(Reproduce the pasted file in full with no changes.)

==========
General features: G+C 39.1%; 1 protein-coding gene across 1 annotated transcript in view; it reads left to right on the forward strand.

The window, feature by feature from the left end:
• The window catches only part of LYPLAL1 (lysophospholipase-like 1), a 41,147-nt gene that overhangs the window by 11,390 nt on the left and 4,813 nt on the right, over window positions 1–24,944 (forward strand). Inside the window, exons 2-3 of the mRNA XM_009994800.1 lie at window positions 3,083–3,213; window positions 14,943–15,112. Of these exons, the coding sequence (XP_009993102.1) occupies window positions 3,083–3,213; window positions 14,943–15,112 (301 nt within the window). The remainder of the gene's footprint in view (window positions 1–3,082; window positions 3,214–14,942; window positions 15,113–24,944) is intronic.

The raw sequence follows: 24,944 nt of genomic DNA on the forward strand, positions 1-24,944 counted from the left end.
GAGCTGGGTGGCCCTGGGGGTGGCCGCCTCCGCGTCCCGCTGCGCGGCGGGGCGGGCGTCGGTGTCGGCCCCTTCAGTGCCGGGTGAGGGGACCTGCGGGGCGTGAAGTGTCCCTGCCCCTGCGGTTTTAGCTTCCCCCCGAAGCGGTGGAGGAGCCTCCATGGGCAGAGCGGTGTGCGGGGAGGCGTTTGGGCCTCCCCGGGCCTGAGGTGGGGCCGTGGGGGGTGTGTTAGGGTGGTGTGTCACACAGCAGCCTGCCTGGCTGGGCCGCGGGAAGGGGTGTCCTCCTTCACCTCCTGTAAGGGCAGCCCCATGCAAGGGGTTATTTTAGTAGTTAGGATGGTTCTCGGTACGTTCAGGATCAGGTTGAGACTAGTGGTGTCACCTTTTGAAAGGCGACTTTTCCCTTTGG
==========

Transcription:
General features: G+C 39.1%; 1 protein-coding gene across 1 annotated transcript in view; it reads left to right on the forward strand.

The window, feature by feature from the left end:
• The window catches only part of LYPLAL1 (lysophospholipase-like 1), a 41,147-nt gene that overhangs the window by 11,390 nt on the left and 4,813 nt on the right, over window positions 1–24,944 (forward strand). Inside the window, exons 2-3 of the mRNA XM_009994800.1 lie at window positions 3,083–3,213; window positions 14,943–15,112. Of these exons, the coding sequence (XP_009993102.1) occupies window positions 3,083–3,213; window positions 14,943–15,112 (301 nt within the window). The remainder of the gene's footprint in view (window positions 1–3,082; window positions 3,214–14,942; window positions 15,113–24,944) is intronic.

The raw sequence follows: 24,944 nt of genomic DNA on the forward strand, positions 1-24,944 counted from the left end.
GAGCTGGGTGGCCCTGGGGGTGGCCGCCTCCGCGTCCCGCTGCGCGGCGGGGCGGGCGTCGGTGTCGGCCCCTTCAGTGCCGGGTGAGGGGACCTGCGGGGCGTGAAGTGTCCCTGCCCCTGCGGTTTTAGCTTCCCCCCGAAGCGGTGGAGGAGCCTCCATGGGCAGAGCGGTGTGCGGGGAGGCGTTTGGGCCTCCCCGGGCCTGAGGTGGGGCCGTGGGGGGTGTGTTAGGGTGGTGTGTCACACAGCAGCCTGCCTGGCTGGGCCGCGGGAAGGGGTGTCCTCCTTCACCTCCTGTAAGGGCAGCCCCATGCAAGGGGTTATTTTAGTAGTTAGGATGGTTCTCGGTACGTTCAGGATCAGGTTGAGACTAGTGGTGTCACCTTTTGAAAGGCGACTTTTCCCTTTGG